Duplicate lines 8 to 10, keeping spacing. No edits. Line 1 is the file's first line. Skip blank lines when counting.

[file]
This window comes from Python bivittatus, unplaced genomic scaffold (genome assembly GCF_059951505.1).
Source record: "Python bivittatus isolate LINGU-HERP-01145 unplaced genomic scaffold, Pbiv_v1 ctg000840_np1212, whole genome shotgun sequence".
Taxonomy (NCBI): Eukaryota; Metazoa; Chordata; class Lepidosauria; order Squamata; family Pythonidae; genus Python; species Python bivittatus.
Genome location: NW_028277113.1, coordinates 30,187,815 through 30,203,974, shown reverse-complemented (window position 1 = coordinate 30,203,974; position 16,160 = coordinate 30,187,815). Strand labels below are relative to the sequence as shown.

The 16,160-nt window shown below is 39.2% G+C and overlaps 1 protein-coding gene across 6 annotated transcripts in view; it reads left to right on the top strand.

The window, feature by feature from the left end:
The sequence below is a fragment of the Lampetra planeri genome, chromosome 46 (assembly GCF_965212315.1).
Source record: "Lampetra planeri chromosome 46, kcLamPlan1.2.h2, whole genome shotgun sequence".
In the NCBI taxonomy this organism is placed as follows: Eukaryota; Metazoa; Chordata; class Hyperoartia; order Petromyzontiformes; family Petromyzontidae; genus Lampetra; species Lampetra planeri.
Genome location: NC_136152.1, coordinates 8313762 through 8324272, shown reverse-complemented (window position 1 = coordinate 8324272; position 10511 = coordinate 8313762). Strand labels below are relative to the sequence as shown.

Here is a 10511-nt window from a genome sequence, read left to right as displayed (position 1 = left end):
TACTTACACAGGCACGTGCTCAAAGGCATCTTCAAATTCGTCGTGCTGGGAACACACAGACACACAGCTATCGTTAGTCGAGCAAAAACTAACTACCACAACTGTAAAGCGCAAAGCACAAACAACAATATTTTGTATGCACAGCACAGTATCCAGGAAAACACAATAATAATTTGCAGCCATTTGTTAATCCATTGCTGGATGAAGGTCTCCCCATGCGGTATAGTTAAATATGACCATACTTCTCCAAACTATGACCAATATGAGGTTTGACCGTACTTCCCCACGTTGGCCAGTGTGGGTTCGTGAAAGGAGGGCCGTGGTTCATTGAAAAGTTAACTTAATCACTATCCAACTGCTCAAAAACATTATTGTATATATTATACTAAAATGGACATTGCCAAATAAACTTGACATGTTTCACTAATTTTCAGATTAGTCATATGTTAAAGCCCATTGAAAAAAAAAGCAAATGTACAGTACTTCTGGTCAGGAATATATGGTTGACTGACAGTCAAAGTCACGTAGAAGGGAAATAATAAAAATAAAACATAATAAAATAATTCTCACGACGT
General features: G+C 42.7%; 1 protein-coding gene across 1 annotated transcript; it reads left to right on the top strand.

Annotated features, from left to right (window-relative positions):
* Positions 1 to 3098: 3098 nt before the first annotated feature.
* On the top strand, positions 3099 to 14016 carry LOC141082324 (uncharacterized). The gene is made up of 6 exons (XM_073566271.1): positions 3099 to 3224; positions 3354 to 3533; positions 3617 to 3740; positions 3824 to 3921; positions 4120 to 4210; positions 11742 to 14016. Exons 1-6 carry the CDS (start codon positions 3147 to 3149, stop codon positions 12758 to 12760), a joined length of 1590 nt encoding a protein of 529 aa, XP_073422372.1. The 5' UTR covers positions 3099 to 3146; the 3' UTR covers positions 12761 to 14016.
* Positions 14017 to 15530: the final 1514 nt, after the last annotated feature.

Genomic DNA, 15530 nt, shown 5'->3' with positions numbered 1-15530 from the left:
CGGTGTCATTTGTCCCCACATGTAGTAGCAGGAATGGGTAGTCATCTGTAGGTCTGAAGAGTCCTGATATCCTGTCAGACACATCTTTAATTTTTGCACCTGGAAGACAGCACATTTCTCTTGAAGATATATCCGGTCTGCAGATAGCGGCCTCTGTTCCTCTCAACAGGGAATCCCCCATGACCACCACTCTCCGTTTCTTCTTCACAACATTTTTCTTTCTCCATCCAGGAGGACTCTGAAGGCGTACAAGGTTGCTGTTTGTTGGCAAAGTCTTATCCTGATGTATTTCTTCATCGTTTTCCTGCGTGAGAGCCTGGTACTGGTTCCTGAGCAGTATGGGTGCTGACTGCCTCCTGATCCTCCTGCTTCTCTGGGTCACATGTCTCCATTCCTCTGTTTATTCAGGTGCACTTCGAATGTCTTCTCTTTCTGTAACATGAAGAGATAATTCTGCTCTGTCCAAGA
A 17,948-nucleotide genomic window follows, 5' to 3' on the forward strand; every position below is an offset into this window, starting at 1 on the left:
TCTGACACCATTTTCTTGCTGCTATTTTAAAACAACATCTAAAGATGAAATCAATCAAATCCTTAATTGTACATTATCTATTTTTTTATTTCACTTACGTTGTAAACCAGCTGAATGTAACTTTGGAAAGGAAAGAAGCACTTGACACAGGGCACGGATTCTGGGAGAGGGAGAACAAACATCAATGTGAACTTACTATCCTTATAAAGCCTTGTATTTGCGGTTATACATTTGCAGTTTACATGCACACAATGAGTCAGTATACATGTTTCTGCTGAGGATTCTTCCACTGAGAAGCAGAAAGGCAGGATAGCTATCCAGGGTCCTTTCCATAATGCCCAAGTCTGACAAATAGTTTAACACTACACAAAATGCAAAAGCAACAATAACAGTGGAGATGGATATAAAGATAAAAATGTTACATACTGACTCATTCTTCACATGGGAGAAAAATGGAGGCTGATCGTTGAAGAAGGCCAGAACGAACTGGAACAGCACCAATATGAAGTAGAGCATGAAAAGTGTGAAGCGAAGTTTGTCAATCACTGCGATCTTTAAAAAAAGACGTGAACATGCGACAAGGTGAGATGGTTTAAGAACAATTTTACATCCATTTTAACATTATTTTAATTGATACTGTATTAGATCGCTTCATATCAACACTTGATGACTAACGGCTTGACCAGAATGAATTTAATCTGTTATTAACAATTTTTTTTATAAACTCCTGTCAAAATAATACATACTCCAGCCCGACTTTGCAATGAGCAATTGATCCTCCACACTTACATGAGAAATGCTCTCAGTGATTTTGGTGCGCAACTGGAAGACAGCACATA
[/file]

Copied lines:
Source record: "Lampetra planeri chromosome 46, kcLamPlan1.2.h2, whole genome shotgun sequence".
In the NCBI taxonomy this organism is placed as follows: Eukaryota; Metazoa; Chordata; class Hyperoartia; order Petromyzontiformes; family Petromyzontidae; genus Lampetra; species Lampetra planeri.
Genome location: NC_136152.1, coordinates 8313762 through 8324272, shown reverse-complemented (window position 1 = coordinate 8324272; position 10511 = coordinate 8313762). Strand labels below are relative to the sequence as shown.